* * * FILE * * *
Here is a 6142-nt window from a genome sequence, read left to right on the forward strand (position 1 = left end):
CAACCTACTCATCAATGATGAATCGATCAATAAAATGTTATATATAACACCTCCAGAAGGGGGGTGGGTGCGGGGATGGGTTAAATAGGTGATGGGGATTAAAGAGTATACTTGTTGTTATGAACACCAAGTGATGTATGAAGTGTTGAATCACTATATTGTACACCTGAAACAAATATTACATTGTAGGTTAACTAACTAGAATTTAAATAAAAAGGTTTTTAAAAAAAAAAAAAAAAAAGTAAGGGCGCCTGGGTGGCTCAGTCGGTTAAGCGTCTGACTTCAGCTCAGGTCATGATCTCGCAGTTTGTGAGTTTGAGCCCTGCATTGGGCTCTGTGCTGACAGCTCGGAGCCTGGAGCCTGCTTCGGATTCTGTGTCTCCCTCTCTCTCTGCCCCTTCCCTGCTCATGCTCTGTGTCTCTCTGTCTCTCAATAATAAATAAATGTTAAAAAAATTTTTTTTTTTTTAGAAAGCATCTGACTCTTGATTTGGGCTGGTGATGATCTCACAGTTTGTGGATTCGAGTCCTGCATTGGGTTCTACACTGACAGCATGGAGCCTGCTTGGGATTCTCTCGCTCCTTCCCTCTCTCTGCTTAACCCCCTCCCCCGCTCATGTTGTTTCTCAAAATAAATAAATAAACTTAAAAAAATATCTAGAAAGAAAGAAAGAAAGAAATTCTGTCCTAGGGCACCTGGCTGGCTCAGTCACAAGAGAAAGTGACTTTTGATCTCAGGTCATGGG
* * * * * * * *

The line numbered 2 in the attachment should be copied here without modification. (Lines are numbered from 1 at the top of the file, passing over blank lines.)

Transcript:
CAACCTACTCATCAATGATGAATCGATCAATAAAATGTTATATATAACACCTCCAGAAGGGGGGTGGGTGCGGGGATGGGTTAAATAGGTGATGGGGATTAAAGAGTATACTTGTTGTTATGAACACCAAGTGATGTATGAAGTGTTGAATCACTATATTGTACACCTGAAACAAATATTACATTGTAGGTTAACTAACTAGAATTTAAATAAAAAGGTTTTTAAAAAAAAAAAAAAAAAAGTAAGGGCGCCTGGGTGGCTCAGTCGGTTAAGCGTCTGACTTCAGCTCAGGTCATGATCTCGCAGTTTGTGAGTTTGAGCCCTGCATTGGGCTCTGTGCTGACAGCTCGGAGCCTGGAGCCTGCTTCGGATTCTGTGTCTCCCTCTCTCTCTGCCCCTTCCCTGCTCATGCTCTGTGTCTCTCTGTCTCTCAATAATAAATAAATGTTAAAAAAATTTTTTTTTTTTTAGAAAGCATCTGACTCTTGATTTGGGCTGGTGATGATCTCACAGTTTGTGGATTCGAGTCCTGCATTGGGTTCTACACTGACAGCATGGAGCCTGCTTGGGATTCTCTCGCTCCTTCCCTCTCTCTGCTTAACCCCCTCCCCCGCTCATGTTGTTTCTCAAAATAAATAAATAAACTTAAAAAAATATCTAGAAAGAAAGAAAGAAAGAAATTCTGTCCTAGGGCACCTGGCTGGCTCAGTCACAAGAGAAAGTGACTTTTGATCTCAGGTCATGGG